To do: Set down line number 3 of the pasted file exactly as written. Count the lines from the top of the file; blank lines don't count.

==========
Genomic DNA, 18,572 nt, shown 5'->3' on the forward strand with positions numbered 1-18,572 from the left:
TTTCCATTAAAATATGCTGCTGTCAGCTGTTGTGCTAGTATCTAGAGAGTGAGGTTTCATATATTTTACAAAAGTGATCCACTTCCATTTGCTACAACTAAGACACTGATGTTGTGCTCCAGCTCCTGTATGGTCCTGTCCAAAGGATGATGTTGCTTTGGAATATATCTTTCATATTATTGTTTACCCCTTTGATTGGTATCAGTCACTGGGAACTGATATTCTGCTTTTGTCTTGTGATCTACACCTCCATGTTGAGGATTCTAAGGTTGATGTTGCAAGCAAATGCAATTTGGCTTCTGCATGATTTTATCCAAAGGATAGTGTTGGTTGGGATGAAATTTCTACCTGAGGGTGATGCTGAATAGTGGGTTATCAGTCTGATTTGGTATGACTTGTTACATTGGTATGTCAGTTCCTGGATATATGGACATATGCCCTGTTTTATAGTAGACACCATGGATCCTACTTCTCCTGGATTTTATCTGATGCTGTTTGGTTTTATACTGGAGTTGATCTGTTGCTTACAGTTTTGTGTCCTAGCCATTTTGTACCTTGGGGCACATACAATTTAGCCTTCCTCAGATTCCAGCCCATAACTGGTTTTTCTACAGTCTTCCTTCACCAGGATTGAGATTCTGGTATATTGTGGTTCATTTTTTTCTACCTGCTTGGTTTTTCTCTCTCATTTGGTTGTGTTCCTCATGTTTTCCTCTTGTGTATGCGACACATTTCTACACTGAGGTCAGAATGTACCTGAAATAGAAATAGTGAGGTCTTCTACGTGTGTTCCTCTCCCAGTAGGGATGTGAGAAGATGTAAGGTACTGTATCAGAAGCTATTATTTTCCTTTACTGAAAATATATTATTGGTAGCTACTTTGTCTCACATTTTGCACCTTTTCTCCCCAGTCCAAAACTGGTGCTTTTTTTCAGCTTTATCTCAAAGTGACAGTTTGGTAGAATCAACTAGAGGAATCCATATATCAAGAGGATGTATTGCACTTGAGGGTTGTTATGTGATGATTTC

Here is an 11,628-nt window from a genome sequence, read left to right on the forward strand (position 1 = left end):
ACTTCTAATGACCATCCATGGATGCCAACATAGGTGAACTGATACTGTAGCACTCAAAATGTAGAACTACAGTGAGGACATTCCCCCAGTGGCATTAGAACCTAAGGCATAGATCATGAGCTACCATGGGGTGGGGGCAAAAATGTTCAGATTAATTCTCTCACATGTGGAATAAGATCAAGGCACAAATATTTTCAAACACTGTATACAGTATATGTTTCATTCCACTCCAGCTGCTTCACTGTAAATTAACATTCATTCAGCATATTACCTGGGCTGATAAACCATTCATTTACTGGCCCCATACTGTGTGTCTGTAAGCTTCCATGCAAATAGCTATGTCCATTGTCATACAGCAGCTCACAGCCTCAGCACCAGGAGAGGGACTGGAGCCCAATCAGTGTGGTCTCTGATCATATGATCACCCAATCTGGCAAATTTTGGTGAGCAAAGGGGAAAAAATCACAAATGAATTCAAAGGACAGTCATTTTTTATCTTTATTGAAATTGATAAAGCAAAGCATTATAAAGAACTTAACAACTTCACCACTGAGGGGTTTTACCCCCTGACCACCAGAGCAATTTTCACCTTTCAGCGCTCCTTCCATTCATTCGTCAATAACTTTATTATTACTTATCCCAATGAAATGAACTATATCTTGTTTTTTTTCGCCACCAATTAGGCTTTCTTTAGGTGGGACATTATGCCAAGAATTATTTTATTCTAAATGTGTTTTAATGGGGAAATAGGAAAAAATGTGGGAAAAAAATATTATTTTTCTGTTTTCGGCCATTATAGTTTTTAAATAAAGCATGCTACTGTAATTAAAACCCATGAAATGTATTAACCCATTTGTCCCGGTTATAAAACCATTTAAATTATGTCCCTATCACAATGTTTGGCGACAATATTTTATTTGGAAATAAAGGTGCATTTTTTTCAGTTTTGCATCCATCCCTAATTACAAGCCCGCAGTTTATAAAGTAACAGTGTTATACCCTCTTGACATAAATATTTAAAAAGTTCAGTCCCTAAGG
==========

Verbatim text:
Here is an 11,628-nt window from a genome sequence, read left to right on the forward strand (position 1 = left end):